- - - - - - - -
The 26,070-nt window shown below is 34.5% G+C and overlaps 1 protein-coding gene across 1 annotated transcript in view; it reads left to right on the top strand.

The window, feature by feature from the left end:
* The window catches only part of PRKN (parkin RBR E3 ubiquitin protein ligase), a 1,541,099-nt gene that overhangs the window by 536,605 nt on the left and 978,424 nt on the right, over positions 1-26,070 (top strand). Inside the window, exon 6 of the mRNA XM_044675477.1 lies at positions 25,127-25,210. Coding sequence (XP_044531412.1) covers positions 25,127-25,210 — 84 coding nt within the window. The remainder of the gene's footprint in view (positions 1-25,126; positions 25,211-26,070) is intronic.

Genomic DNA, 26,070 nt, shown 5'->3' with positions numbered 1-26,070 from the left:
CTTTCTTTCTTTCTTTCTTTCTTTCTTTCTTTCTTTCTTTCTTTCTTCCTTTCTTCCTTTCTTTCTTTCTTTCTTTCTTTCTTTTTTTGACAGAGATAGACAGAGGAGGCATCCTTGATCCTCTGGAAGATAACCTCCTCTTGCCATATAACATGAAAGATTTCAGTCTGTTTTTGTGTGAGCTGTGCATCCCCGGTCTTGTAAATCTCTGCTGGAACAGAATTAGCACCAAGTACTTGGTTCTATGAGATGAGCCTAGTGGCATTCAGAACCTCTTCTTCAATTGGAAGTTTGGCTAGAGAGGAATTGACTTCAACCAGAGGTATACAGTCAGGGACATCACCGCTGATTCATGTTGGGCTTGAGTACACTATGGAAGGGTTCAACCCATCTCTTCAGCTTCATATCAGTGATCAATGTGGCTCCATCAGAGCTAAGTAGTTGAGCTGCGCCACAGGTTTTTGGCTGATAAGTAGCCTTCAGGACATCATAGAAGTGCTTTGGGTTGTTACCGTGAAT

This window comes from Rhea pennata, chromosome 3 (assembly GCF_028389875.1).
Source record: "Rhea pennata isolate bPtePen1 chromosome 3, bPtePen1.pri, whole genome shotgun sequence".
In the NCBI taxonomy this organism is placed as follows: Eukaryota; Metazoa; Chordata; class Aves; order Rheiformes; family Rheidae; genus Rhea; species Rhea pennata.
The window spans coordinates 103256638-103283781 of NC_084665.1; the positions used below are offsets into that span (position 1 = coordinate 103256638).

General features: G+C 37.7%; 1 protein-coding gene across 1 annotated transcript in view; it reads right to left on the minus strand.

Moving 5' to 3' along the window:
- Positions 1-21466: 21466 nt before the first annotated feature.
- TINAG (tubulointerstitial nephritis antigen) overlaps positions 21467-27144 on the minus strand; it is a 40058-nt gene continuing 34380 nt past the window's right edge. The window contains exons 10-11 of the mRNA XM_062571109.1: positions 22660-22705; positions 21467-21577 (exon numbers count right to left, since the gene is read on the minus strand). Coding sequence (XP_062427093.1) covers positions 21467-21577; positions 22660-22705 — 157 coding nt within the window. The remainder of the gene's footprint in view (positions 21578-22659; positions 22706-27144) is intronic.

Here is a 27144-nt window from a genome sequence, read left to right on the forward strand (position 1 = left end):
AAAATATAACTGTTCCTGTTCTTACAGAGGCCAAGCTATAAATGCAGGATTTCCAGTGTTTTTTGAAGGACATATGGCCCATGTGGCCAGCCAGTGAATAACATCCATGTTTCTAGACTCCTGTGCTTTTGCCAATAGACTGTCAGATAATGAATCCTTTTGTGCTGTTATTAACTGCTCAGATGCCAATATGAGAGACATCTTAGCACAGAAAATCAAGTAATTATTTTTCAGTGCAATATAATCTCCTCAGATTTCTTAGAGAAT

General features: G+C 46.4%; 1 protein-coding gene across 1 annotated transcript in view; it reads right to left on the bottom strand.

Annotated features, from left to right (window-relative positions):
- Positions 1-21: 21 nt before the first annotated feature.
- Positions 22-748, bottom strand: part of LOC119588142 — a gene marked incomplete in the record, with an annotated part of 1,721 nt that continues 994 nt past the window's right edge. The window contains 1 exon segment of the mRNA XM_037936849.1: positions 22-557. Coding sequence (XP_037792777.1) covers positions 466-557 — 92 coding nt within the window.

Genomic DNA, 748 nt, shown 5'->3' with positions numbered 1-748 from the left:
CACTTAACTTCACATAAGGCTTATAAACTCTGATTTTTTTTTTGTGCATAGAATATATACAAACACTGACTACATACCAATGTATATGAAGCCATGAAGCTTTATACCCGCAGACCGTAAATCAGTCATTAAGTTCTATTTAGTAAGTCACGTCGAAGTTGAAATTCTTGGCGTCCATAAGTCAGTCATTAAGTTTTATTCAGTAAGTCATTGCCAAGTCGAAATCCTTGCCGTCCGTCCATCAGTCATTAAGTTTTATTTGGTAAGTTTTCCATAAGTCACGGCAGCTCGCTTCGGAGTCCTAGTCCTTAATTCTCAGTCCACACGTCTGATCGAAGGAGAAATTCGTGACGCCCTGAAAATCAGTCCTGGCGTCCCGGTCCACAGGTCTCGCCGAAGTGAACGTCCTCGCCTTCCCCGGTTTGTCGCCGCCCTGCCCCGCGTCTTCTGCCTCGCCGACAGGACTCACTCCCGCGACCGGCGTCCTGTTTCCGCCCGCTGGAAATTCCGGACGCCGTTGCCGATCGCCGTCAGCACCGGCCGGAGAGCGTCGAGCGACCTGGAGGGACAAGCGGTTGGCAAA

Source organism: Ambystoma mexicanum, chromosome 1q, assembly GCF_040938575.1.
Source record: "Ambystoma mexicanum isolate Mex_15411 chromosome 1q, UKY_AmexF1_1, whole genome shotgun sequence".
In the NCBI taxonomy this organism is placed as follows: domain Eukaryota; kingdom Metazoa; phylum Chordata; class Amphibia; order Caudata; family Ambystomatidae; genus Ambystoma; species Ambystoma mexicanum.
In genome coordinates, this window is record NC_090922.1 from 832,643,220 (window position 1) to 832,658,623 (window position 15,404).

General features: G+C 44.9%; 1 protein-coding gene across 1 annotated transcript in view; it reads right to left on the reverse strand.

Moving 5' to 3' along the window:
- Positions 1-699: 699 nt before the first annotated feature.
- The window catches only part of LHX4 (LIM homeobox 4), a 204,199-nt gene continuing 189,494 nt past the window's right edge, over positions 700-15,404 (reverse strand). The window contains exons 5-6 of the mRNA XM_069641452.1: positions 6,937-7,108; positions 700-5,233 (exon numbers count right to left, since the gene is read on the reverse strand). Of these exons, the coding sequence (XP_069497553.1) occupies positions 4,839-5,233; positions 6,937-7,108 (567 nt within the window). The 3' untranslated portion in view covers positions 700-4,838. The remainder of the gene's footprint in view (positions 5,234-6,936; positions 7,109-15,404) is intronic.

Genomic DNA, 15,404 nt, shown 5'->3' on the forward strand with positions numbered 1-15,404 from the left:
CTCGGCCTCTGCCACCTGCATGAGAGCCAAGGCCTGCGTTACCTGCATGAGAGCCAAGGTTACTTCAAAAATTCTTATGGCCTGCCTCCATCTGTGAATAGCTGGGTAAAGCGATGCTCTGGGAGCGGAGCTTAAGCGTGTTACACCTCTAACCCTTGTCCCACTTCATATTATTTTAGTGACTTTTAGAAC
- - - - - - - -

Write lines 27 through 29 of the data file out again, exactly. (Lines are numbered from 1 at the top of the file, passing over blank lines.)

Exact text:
Moving 5' to 3' along the window:
- Positions 1-699: 699 nt before the first annotated feature.
- The window catches only part of LHX4 (LIM homeobox 4), a 204,199-nt gene continuing 189,494 nt past the window's right edge, over positions 700-15,404 (reverse strand). The window contains exons 5-6 of the mRNA XM_069641452.1: positions 6,937-7,108; positions 700-5,233 (exon numbers count right to left, since the gene is read on the reverse strand). Of these exons, the coding sequence (XP_069497553.1) occupies positions 4,839-5,233; positions 6,937-7,108 (567 nt within the window). The 3' untranslated portion in view covers positions 700-4,838. The remainder of the gene's footprint in view (positions 5,234-6,936; positions 7,109-15,404) is intronic.